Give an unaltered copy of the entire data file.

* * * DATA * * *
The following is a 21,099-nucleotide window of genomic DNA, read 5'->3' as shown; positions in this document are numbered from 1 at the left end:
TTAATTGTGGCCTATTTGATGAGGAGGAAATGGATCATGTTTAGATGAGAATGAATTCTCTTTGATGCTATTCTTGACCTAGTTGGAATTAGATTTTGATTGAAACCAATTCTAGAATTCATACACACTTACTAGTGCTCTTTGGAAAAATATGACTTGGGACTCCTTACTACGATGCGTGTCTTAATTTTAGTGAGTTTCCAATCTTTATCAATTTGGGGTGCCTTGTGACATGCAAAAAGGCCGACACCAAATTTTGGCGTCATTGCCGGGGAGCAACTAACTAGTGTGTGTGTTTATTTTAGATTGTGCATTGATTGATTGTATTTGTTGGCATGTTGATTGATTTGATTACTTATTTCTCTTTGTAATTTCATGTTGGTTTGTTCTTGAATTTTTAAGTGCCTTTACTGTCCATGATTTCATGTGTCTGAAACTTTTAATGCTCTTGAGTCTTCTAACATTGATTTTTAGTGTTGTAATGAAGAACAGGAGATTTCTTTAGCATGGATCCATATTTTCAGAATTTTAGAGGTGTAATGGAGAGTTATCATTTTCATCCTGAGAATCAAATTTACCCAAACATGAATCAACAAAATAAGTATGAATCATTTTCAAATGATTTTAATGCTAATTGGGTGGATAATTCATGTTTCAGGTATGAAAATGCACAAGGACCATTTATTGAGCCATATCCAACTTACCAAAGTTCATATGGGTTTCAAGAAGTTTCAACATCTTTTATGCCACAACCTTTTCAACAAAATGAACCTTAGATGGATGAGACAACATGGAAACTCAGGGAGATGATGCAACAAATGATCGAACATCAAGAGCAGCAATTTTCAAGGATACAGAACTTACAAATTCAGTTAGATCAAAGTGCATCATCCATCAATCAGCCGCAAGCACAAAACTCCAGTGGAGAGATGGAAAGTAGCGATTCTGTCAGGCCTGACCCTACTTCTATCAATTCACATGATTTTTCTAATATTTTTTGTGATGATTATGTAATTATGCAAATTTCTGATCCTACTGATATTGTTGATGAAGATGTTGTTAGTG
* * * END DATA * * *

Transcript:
The following is a 21,099-nucleotide window of genomic DNA, read 5'->3' as shown; positions in this document are numbered from 1 at the left end:
TTAATTGTGGCCTATTTGATGAGGAGGAAATGGATCATGTTTAGATGAGAATGAATTCTCTTTGATGCTATTCTTGACCTAGTTGGAATTAGATTTTGATTGAAACCAATTCTAGAATTCATACACACTTACTAGTGCTCTTTGGAAAAATATGACTTGGGACTCCTTACTACGATGCGTGTCTTAATTTTAGTGAGTTTCCAATCTTTATCAATTTGGGGTGCCTTGTGACATGCAAAAAGGCCGACACCAAATTTTGGCGTCATTGCCGGGGAGCAACTAACTAGTGTGTGTGTTTATTTTAGATTGTGCATTGATTGATTGTATTTGTTGGCATGTTGATTGATTTGATTACTTATTTCTCTTTGTAATTTCATGTTGGTTTGTTCTTGAATTTTTAAGTGCCTTTACTGTCCATGATTTCATGTGTCTGAAACTTTTAATGCTCTTGAGTCTTCTAACATTGATTTTTAGTGTTGTAATGAAGAACAGGAGATTTCTTTAGCATGGATCCATATTTTCAGAATTTTAGAGGTGTAATGGAGAGTTATCATTTTCATCCTGAGAATCAAATTTACCCAAACATGAATCAACAAAATAAGTATGAATCATTTTCAAATGATTTTAATGCTAATTGGGTGGATAATTCATGTTTCAGGTATGAAAATGCACAAGGACCATTTATTGAGCCATATCCAACTTACCAAAGTTCATATGGGTTTCAAGAAGTTTCAACATCTTTTATGCCACAACCTTTTCAACAAAATGAACCTTAGATGGATGAGACAACATGGAAACTCAGGGAGATGATGCAACAAATGATCGAACATCAAGAGCAGCAATTTTCAAGGATACAGAACTTACAAATTCAGTTAGATCAAAGTGCATCATCCATCAATCAGCCGCAAGCACAAAACTCCAGTGGAGAGATGGAAAGTAGCGATTCTGTCAGGCCTGACCCTACTTCTATCAATTCACATGATTTTTCTAATATTTTTTGTGATGATTATGTAATTATGCAAATTTCTGATCCTACTGATATTGTTGATGAAGATGTTGTTAGTG